So, is there a come-back for Ludlam? Probably not. His successor will be Jordon Steele-John, a 22-year old university student who has cerebral palsy. While there are several scenarios of a Ludlam comeback, they seem to me to require such unselfishness on the part of Steele-John and the other WA Greens senator, Rachel Siewert, that I cannot see any of them happening. These scenarios are too complicated for me to describe here.

Even as I was writing this article, the news came through that Larissa Waters (Greens, Queensland) had resigned her Senate seat – for the same reason as Ludlam. Having expressed such sympathy for two men (Day and Ludlam) I now feel I must express equal sympathy for the one woman, Waters! However, her replacement, Andrew Bartlett, will be an effective performer for the Greens, given his previous membership of the Senate and the fact that he was once a highly effective leader of the Australian Democrats.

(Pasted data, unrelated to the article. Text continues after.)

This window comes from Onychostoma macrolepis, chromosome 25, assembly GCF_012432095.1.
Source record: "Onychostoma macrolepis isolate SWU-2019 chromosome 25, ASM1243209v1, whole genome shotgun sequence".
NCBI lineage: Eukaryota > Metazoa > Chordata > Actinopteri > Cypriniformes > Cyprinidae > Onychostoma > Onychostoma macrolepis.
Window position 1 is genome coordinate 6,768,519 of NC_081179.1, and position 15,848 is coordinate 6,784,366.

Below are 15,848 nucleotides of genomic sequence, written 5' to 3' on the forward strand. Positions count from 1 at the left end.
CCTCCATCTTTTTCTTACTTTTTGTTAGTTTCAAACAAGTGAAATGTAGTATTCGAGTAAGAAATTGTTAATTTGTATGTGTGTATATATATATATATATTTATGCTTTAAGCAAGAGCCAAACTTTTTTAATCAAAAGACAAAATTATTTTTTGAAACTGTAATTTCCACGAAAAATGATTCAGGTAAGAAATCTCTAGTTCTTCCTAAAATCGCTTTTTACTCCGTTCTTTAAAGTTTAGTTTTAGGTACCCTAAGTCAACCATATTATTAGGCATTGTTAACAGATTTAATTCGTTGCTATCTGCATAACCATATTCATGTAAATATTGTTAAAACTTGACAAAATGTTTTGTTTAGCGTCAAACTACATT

There have now been six cases of this phenomenon, Wood, Hill, Culleton, Day, Ludlam and Waters. All six had their seats confiscated from them by the High Court, or resigned in expectation of such confiscation. None could appeal to the voters against the decision. None is likely to have a comeback. That must surely be a warning to future aspirants for political office. Beware the power of the High Court – and do what you need to do to be on the right side of the judges!

(Malcolm Mackerras is Honorary Fellow of Australian Catholic University. malcolm.mackerras@acu.edu.au)